The research interests of the Palaeodiet Research Lab mostly focus on functional morphology of the masticatory apparatus in human and non-human primates, and on the importance of the role of diet in human evolution. We use different methods and approaches, mostly based on highly sophisticated computer models, ranging from dental wear studies to biomechanical and morphological analyses.




Project 1: Diet and ecology of non-human primates

Our understanding of extinct hominin diets is usually based on a limited number of fossil specimens. One way to address the fragmentary nature of the hominin fossil record is to use large comparative samples. Extant non-human primates are an important source of comparative information for the reconstruction of the diets of extinct hominins. Teeth are the most commonly recovered elements of the hominin fossil record and fossil teeth are typically worn. When an animal chews, the sliding contacts between upper and lower dentition cause the loss of the superficial enamel layer, and teeth begin to wear down. Because of the intimate relationship between food and teeth, the study of dental macrowear (visible to the naked eye) can provide direct evidence of what an individual ate in the past. Unlike microwear (visible only under microscope), dental macrowear is a cumulative process that occurs throughout the individual’s lifetime and thus reflects long-term diet. The major aim of this research project is to build up a large comparative dataset, including all great apes (orangutan, gorilla and chimpanzee) and some non-human primate species with specialised diets, such as the gramnivorous baboon gelada (Theropithecus gelada), the folivorous black and white colobus (Colobus guereza) and the hard-object feeding grey-cheeked mangabey (Lophocebus albigena) and tufted capuchin (Cebus apella).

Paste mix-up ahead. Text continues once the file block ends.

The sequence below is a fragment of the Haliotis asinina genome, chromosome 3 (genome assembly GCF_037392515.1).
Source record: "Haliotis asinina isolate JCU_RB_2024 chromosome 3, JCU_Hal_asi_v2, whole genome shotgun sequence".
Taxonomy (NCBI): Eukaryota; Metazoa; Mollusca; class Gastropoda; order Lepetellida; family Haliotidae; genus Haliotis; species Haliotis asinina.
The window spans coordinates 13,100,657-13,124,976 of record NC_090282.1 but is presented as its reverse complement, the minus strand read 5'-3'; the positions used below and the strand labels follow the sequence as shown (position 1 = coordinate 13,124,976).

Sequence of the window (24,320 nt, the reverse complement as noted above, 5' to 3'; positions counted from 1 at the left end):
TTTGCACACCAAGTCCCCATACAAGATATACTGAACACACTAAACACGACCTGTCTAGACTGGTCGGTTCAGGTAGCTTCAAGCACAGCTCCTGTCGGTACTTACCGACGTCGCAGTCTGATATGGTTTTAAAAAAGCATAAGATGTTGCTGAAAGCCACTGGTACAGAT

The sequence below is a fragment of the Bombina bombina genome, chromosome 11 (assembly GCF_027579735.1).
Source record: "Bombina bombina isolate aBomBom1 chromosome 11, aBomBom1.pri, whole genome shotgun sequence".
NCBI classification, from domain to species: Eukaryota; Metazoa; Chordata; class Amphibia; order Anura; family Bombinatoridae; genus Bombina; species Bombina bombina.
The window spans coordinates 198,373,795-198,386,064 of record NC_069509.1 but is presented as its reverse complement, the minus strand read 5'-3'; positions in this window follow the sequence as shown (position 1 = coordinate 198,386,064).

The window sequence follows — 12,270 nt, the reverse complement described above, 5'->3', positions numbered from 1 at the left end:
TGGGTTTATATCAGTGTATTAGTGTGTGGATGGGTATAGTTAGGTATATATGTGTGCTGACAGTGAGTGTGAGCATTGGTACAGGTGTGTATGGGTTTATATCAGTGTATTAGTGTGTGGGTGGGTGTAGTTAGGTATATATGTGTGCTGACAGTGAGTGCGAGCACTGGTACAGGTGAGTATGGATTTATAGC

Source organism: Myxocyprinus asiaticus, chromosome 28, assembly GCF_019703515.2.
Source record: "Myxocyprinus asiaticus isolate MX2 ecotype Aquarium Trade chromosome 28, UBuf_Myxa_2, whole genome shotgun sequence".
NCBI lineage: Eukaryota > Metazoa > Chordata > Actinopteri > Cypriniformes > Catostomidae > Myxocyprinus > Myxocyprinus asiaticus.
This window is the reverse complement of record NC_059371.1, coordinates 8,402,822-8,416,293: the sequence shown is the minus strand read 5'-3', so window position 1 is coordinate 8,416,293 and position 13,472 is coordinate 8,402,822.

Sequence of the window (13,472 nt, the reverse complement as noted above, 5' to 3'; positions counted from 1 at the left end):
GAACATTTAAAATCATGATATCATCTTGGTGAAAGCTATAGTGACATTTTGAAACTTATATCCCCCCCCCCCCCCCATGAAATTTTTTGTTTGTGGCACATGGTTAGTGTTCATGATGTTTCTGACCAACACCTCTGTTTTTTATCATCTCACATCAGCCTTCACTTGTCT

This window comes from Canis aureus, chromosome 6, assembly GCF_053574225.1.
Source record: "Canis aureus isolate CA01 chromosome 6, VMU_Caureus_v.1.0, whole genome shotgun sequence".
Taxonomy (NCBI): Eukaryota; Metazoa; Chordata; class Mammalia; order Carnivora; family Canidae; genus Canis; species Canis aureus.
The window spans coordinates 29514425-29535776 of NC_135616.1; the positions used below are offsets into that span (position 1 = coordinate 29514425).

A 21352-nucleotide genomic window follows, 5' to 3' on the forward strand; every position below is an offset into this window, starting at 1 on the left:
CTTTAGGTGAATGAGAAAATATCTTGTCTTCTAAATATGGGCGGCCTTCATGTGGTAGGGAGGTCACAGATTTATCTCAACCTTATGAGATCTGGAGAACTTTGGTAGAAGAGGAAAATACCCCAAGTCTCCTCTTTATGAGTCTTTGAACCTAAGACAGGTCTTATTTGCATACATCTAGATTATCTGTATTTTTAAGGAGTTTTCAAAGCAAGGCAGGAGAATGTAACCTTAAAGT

Project 2: Dental biomechanics

Biomechanics is the study of structure and function of biological systems, examining the internal and external forces acting on the body and the effects produced by these forces. In particular, dental biomechanics explores the mechanical relationships between tooth structures, occlusal loading and mastication. In this project we use a new 3D multi-disciplinary approach that combines Finite Element Analysis (FEA) with dental macrowear methods. The computer simulation of the interactions between upper and lower teeth during a normal chewing cycle will be used to calibrate the Finite Element models. Thus, we will be able to more realistically simulate and predict how stress and strain develop in teeth, cranium and mandible, allowing us to predict how these masticatory forces act on dental architecture in a comparative context and establish their significance and value in predicting diet. Integration of occlusal information with FEA will extend applications of new and exciting methods for functional analyses of the musculoskeletal system; an approach that may eventually inform on applied settings like orthodontics, where the relationship between morphology and dental occlusion is still not well understood.


Project 3: The role of diet on early human evolution